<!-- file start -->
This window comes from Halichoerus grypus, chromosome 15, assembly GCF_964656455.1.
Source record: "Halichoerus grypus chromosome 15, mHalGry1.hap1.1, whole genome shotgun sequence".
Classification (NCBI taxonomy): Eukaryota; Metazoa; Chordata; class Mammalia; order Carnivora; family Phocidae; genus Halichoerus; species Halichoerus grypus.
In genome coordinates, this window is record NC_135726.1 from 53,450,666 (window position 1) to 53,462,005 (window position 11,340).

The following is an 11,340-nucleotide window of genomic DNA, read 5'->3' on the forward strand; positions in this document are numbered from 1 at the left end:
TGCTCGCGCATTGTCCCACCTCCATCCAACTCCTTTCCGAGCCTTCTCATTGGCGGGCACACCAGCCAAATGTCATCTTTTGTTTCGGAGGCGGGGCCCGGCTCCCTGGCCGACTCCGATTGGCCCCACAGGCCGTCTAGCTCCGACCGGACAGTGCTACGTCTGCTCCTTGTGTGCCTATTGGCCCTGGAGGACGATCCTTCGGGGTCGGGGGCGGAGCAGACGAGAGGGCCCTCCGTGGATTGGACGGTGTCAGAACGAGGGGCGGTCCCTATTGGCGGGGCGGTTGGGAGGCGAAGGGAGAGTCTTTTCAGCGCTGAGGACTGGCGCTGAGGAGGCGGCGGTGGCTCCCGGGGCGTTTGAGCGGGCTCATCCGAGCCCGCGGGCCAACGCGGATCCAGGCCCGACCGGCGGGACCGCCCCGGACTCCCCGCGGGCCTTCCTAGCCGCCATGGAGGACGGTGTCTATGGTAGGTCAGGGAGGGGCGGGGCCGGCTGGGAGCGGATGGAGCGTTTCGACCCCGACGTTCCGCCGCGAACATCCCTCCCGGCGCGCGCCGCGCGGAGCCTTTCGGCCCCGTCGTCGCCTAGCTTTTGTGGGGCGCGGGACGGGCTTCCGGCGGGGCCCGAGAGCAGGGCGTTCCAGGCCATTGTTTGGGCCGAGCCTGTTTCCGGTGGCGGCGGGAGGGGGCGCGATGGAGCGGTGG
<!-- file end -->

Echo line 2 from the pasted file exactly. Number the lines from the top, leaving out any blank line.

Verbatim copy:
Source record: "Halichoerus grypus chromosome 15, mHalGry1.hap1.1, whole genome shotgun sequence".